Hi Moshe,

    Yes, you do get a lot of grasping at the phrase “mathematical application” in this context especially from people who find the idea that string theory might be relevant to experimental systems runs up against their wish to believe or hope that it has nothing to do with Nature. It starts coming down to philosophy, personal tastes getting in the way, and so forth, and at that point I tend to start admiring the drying paint…

    When does a tool for describing nature stop being a “mere” tool and become a “real” thing? Modern physics aside, consider even the case of calculus…

    As I said, if pressed, I can say more about this sort of thing, but I’ll leave it for a followup post that I’ll do….. if pressed.



  4. elliot says:

    I’ve been meaning to ask you about your opinion on Verlinde’s paper:


    which suggests that gravity is an entropic force and an emergent not fundamental property. In the context of what is real, this paper begins with assuming the reality of holographic scenario. So I think it is relevant to the discussion of what is real and what is not. If you take his thesis seriously, it may be that the holographic principle describes our reality and gravity is not a real thing but a by product of the change in positional information.

    As you may remember I have speculated on the idea that positional information and gravity are intimately connected. (not sure if it was on this blog or elsewhere) but I am curious as to your opinion on this paper.



  5. Moshe says:

    Consider yourself pressed Clifford…

  6. I am doing some beginning work with AdS/CFT as applied to QCD, so I’ve gotten some similar questions from fellow grad students. I like your comparison to SU(3) color symmetry, and I may use that in the future. But there are a couple of differences that may or may not be important in regards to the question of “reality.”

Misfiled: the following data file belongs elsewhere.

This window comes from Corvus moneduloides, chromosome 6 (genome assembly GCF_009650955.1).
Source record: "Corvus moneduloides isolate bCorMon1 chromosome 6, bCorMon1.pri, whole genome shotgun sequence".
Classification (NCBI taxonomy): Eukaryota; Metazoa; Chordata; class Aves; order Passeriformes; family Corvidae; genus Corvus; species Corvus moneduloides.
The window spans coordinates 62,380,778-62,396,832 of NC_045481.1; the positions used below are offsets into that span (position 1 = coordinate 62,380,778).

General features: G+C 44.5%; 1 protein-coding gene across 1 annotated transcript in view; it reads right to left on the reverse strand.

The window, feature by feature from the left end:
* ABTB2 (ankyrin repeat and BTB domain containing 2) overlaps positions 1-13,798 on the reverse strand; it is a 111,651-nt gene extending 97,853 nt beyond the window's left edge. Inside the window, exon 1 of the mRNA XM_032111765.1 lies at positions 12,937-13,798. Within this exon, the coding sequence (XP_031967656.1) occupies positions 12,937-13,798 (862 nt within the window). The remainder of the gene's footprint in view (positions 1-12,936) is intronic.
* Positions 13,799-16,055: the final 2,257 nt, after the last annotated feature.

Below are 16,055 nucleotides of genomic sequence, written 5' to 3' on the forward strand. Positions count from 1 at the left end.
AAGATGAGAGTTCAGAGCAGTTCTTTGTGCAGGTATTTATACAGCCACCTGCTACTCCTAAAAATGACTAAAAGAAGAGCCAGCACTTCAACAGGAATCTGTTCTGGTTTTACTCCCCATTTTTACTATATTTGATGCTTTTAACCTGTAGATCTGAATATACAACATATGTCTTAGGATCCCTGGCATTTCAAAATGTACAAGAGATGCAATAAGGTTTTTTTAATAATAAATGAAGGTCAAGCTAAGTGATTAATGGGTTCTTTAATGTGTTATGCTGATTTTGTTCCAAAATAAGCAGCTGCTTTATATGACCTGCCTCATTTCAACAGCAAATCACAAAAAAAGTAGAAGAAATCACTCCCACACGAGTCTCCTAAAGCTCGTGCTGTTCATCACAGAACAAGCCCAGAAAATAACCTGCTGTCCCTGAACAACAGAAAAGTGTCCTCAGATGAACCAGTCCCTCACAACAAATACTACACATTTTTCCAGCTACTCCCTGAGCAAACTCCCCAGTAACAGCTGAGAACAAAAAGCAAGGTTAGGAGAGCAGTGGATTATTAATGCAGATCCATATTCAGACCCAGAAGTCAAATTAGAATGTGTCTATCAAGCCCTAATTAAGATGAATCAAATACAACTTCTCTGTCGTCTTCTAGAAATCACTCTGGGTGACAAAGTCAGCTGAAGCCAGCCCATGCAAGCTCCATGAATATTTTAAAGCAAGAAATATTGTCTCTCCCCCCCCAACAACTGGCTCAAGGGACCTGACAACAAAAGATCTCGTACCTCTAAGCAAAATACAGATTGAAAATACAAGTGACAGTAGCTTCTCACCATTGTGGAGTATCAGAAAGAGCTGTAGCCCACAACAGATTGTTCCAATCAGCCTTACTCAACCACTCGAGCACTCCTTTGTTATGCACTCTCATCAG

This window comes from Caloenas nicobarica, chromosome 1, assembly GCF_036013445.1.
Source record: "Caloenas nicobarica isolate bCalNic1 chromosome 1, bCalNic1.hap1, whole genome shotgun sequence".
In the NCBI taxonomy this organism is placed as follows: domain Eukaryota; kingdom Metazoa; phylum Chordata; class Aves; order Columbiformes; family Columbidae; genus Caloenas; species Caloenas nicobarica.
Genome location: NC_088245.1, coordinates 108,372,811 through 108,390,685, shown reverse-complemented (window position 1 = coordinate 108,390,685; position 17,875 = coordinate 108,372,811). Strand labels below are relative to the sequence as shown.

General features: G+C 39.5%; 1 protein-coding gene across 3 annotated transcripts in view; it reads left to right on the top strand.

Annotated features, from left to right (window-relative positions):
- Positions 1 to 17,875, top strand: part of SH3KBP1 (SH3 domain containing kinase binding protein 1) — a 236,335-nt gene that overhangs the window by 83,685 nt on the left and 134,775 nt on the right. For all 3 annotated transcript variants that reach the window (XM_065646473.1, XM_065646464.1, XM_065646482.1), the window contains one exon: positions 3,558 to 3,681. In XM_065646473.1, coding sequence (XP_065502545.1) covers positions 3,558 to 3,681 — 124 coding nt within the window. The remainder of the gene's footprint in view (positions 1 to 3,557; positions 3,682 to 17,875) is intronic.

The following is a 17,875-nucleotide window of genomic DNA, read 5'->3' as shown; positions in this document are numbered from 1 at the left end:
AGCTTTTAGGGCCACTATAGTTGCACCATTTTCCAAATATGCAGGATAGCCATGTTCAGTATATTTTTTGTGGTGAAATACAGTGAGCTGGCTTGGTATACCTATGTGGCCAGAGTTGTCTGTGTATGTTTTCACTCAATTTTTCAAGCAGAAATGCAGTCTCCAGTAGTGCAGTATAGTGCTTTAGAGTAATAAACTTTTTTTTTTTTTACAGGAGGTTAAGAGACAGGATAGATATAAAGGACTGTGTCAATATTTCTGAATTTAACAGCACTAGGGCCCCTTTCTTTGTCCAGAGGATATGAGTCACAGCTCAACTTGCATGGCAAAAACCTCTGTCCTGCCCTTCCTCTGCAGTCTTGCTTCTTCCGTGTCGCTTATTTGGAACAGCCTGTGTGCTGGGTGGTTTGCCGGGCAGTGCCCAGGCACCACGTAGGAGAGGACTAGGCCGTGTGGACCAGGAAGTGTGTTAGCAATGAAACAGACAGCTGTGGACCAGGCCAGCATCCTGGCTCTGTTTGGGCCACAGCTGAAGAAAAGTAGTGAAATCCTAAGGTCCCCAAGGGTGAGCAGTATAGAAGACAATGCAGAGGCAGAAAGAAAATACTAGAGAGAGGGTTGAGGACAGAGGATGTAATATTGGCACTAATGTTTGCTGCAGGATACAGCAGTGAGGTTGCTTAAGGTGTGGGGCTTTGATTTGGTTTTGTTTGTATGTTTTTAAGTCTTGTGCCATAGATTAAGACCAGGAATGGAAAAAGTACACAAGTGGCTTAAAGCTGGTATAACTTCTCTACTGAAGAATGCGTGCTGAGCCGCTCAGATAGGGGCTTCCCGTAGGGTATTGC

First, SU(3) is a discrete space, which we do not have everyday experience with, so there is little risk of confusing it with “ordinary” space, once one gets used to the idea of abstract spaces.

    But in this case, we are adding extra the extra dimension to our metric on a similar footing with the real dimensions of space. (Although there are important differences, such as a warping and a cut-off in my case.) I think this blurs the distinction between the dimension that is a mathematical tool and the dimensions that we experience.

    Of course, we could say that the “usual” dimensions are also mathematical constructs, but I think that gets a little more philosophical than we need to worry about.

    I look forward to your further thoughts on this issue.

  7. Clifford says:

    Hi Excited State!

    I’ll give another example in a followup post, but first…. what do you mean by SU(3) being “discrete”? I’m confused by that.

    What you might be saying, in addition, is that the extra dimension here is quite dynamical, while in the gauge theory case they are not so. It is a distinction I see, but I don’t know how important that is in this. It is an interesting issue.



  8. Clifford says:

    Hi Elliot,

    I do not yet know what to think of the paper. I can say however that I also expect gravity to be emergent, since I think that spacetime is emergent and so its dynamics (gravity) ought to be too. The right mechanism is unclear to me, but I firmly believe that gauge/gravity dualities are important clues in all this (gravity apparent on one side, not on the other)… but whether the Verlinde approach is the answer, I do not know. If I have further thoughts on this paper worth sharing (I wish I did), I’ll let you know.



  9. Paul says: